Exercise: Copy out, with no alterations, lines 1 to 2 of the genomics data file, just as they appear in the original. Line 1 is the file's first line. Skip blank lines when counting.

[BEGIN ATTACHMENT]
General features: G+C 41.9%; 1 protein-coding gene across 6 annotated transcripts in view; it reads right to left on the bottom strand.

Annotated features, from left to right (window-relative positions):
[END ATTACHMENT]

General features: G+C 41.9%; 1 protein-coding gene across 6 annotated transcripts in view; it reads right to left on the bottom strand.

Annotated features, from left to right (window-relative positions):